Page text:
There were no surprises by the governments proposed budget cuts in the government programs. Read more here…
The House Appropriations Committee approved next year’s agricultural appropriations bill, which funds programs within the Department of Agriculture and related agencies.
R.J. Karney (AFBF Appropriations Specialist) says: This funding covers all of USDA’s mandatory and discretionary funding and that includes direct payments, rural development, broadband expansion, forest service, Food and Drug Administration, food safety. He also says the bill’s $125.5 billion total is a cut of more than 13 percent from last year’s level.
In this fiscal time, we know there are going to be budgetary cuts and agriculture expects cuts to occur, but we need to ensure that they’re proportionate to the other cuts as well. Overall, this bill resulted in a 13.4 percent reduction in discretionary spending from the fiscal year 2011 which puts this spending bill below the 2008 levels.
Karney says there are also provisions of the bill Farm Bureau doesn’t like. “We have major concerns regarding this piece of legislation. The first is regarding U.S.D.A inspectors going to horse processing facilities. The second is a 50 percent, drastic cut of the direct payments, which our farmers and ranchers have already seen in the 2008 farm bill. And the third is regarding livestock and poultry marketing . We want USDA to be able to review the 60,000 comments that were provided and also continue the economic analysis regarding this procedural rule.” Farm Bureau will fight against those provisions when the bill comes up for a vote before the entire House. AFBF will tackle unwelcome provisions in the agriculture appropriations bill. “We need to be engaged in trying to change these amendments that were adopted when it comes up on the House floor.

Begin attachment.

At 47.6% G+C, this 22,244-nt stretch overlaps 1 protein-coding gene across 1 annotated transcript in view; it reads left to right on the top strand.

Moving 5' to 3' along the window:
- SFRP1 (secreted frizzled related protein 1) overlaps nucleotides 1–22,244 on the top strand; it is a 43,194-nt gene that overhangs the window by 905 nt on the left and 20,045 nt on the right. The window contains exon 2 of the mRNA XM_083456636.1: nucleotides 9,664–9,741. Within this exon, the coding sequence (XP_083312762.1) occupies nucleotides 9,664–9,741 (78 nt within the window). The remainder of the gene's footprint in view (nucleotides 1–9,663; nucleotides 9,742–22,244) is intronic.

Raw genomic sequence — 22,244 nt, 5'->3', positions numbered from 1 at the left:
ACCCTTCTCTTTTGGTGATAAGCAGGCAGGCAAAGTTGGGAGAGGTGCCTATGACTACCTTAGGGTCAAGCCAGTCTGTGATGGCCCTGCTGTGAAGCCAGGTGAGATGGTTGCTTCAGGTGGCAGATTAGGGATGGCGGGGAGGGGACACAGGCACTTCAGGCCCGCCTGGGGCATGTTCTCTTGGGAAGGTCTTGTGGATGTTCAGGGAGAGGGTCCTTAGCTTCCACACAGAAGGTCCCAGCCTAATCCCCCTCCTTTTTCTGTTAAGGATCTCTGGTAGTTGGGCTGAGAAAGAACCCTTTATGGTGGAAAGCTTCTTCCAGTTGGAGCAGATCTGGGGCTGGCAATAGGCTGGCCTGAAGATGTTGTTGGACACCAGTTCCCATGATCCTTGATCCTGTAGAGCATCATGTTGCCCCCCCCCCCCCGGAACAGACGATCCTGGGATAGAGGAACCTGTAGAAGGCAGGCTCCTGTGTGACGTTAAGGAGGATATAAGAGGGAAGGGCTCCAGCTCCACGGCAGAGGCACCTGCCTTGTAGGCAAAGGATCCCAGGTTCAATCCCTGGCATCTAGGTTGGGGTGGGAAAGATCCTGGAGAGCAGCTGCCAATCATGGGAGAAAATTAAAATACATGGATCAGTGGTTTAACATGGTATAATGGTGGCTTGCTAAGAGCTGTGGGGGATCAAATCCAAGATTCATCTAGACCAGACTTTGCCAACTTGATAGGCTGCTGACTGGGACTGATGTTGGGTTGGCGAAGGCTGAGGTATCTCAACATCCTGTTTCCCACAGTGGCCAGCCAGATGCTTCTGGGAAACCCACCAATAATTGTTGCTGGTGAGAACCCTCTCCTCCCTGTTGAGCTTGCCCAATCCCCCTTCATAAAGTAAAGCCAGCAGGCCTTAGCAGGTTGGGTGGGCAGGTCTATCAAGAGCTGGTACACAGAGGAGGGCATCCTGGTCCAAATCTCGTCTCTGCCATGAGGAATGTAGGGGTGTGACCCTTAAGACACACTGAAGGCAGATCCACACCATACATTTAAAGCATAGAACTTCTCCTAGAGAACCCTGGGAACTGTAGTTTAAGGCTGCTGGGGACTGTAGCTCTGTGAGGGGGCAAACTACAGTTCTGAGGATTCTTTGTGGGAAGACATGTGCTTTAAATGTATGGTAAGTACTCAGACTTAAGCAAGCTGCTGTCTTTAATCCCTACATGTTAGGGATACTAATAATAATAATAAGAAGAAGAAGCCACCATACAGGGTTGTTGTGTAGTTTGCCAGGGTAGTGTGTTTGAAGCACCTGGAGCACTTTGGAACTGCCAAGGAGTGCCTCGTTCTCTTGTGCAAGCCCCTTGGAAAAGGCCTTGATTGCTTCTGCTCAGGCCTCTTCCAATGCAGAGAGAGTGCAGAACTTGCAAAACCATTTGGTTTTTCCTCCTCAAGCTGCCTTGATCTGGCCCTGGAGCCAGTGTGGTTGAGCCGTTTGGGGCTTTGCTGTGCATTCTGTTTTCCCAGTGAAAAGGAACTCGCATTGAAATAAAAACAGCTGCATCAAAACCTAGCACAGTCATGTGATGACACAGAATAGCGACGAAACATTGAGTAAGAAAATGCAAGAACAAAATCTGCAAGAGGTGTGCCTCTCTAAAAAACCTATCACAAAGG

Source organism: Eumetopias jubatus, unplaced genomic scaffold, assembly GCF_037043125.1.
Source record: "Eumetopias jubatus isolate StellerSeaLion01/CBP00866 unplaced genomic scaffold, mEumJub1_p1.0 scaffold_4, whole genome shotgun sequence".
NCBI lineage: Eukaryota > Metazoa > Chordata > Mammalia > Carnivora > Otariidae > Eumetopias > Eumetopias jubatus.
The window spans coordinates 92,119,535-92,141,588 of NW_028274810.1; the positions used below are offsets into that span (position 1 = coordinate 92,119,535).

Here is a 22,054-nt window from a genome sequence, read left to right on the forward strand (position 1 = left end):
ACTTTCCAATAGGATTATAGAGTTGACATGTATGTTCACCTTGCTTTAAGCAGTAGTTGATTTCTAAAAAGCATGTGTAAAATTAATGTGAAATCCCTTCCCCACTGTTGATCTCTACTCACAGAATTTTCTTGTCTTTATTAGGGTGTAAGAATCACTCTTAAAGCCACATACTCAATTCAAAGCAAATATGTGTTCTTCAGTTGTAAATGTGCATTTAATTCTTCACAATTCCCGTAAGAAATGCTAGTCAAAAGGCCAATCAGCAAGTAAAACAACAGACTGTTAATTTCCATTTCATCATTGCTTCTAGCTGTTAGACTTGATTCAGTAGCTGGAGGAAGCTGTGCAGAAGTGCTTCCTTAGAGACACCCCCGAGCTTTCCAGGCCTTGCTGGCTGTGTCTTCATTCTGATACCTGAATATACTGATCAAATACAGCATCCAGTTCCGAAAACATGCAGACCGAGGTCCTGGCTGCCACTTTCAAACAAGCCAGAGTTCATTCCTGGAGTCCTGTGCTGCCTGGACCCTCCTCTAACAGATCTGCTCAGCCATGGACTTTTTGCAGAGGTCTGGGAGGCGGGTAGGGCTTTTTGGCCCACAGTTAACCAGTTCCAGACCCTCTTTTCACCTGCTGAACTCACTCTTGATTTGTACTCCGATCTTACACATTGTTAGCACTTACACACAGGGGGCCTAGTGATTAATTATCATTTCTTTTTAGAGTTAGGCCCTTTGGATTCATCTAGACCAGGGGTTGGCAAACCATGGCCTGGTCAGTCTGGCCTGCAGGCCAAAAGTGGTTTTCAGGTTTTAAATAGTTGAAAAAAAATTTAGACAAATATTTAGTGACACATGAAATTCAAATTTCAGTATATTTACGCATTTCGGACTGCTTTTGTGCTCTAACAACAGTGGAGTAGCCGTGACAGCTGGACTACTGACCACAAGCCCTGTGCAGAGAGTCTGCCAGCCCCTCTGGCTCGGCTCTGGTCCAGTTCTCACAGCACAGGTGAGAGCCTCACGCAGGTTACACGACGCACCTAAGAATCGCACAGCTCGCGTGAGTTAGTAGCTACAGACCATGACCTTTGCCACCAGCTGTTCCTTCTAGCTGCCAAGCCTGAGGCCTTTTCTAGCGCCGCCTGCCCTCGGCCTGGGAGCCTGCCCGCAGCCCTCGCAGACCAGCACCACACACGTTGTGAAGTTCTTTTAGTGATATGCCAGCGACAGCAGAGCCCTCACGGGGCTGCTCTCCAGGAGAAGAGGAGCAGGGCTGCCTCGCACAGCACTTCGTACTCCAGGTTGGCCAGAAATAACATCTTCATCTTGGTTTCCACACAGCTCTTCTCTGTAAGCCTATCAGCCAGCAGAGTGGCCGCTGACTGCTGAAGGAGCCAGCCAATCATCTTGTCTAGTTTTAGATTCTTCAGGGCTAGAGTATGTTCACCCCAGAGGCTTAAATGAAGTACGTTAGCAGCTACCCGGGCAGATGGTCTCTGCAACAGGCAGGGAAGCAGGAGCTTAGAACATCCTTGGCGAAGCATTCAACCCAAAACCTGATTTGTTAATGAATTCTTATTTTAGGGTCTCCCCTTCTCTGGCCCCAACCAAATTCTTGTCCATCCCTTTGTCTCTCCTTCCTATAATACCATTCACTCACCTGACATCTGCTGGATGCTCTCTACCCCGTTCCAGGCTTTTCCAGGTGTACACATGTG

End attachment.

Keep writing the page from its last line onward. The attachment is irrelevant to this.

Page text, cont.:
Miller: In the second extra actuality he talks about the provisions dealing with direct payments.” Rep. Flake’s amendment prohibits funds for direct payments to people or legal entities with an average adjusted gross income exceeding $250,000. Farm Bureau is strongly opposed to this amendment because it believes the Agriculture Committee which has the jurisdiction over direct payments in the farm bill should be handling this issue. The payment limits on direct payments were just reduced in the 2008 farm bill to $500,000. So there’s already been a reduction in direct payments for recipients.
Director of Media Development
American Farm Bureau Federation